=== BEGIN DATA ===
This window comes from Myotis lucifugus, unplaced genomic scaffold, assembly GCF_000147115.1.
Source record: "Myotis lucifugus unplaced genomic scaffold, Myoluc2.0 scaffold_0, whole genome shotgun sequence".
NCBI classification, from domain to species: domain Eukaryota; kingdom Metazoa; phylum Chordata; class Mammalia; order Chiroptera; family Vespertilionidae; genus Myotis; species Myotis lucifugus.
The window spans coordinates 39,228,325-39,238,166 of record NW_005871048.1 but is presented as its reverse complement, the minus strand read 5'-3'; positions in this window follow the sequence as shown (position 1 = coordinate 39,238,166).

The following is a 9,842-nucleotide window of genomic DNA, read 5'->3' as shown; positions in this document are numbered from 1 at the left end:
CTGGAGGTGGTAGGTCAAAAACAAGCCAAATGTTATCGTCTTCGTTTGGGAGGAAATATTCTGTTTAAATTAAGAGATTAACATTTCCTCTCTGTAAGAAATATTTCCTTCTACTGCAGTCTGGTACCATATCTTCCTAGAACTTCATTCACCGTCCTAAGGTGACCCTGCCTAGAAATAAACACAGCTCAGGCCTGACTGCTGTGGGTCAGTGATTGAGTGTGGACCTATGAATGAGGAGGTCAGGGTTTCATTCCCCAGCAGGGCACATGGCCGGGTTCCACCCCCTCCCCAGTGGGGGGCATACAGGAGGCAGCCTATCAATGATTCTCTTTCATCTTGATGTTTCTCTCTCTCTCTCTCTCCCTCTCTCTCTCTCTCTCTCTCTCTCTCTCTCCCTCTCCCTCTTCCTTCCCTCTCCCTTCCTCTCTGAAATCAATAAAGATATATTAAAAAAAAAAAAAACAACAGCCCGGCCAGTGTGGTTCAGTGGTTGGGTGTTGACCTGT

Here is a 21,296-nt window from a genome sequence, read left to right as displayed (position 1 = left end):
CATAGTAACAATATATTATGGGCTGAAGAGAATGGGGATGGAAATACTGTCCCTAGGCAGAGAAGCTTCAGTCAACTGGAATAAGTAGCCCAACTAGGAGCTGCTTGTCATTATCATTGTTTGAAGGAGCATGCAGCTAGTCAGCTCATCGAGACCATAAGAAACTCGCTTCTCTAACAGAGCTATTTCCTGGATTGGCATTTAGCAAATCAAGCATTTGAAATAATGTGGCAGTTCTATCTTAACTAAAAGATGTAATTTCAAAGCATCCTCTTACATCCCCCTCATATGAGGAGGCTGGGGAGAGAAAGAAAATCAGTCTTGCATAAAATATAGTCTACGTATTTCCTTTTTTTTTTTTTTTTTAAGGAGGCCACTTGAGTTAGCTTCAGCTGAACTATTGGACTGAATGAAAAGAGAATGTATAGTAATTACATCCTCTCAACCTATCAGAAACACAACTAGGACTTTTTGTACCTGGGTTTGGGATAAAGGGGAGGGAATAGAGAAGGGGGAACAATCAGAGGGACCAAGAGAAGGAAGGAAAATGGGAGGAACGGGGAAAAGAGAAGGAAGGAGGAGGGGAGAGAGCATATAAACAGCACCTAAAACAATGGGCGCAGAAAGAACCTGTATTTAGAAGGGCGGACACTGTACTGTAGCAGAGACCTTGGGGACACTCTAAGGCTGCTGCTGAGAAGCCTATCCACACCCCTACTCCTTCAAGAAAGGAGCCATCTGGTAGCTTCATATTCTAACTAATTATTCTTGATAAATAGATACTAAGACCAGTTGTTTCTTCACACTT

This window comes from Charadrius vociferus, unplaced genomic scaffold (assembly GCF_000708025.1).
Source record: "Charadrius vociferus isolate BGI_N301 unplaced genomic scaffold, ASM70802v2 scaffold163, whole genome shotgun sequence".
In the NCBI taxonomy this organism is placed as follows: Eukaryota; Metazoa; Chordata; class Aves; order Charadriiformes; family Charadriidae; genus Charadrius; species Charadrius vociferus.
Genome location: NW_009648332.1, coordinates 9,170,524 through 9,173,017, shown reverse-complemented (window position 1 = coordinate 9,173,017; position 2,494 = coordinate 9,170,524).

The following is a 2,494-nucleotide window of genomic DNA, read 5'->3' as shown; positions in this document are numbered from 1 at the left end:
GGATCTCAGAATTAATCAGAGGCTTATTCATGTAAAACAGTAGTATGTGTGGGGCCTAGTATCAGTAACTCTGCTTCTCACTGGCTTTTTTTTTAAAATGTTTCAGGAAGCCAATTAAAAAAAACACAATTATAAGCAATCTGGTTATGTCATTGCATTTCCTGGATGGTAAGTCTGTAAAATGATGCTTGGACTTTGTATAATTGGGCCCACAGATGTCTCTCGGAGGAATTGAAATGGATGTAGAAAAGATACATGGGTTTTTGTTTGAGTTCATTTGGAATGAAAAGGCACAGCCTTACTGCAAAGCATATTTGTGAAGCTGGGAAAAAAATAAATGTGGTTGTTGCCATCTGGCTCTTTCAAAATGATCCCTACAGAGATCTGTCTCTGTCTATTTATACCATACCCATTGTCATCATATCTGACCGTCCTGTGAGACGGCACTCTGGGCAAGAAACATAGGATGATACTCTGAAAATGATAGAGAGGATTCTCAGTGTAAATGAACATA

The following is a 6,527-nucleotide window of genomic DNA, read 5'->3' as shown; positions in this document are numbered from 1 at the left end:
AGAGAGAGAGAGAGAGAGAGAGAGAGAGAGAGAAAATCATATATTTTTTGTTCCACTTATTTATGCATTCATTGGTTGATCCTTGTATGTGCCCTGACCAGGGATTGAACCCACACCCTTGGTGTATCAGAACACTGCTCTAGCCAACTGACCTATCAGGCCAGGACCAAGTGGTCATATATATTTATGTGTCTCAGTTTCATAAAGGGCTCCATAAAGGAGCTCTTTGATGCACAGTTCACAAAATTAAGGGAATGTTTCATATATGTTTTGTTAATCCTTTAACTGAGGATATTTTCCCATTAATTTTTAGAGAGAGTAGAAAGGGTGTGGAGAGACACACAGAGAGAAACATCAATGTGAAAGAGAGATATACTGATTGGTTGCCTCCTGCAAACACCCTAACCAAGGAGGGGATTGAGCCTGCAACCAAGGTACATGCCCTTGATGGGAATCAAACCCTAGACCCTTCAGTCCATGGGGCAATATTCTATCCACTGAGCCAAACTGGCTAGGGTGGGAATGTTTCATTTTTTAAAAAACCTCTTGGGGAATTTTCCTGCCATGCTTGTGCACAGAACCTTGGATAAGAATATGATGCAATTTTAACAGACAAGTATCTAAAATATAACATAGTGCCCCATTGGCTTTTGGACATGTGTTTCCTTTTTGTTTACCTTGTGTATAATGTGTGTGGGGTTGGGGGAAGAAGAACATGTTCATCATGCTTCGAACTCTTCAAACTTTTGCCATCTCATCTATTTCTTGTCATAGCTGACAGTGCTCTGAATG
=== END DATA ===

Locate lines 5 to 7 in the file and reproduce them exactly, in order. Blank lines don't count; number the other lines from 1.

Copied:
The following is a 9,842-nucleotide window of genomic DNA, read 5'->3' as shown; positions in this document are numbered from 1 at the left end:
CTGGAGGTGGTAGGTCAAAAACAAGCCAAATGTTATCGTCTTCGTTTGGGAGGAAATATTCTGTTTAAATTAAGAGATTAACATTTCCTCTCTGTAAGAAATATTTCCTTCTACTGCAGTCTGGTACCATATCTTCCTAGAACTTCATTCACCGTCCTAAGGTGACCCTGCCTAGAAATAAACACAGCTCAGGCCTGACTGCTGTGGGTCAGTGATTGAGTGTGGACCTATGAATGAGGAGGTCAGGGTTTCATTCCCCAGCAGGGCACATGGCCGGGTTCCACCCCCTCCCCAGTGGGGGGCATACAGGAGGCAGCCTATCAATGATTCTCTTTCATCTTGATGTTTCTCTCTCTCTCTCTCTCCCTCTCTCTCTCTCTCTCTCTCTCTCTCTCTCCCTCTCCCTCTTCCTTCCCTCTCCCTTCCTCTCTGAAATCAATAAAGATATATTAAAAAAAAAAAAAACAACAGCCCGGCCAGTGTGGTTCAGTGGTTGGGTGTTGACCTGT

Here is a 21,296-nt window from a genome sequence, read left to right as displayed (position 1 = left end):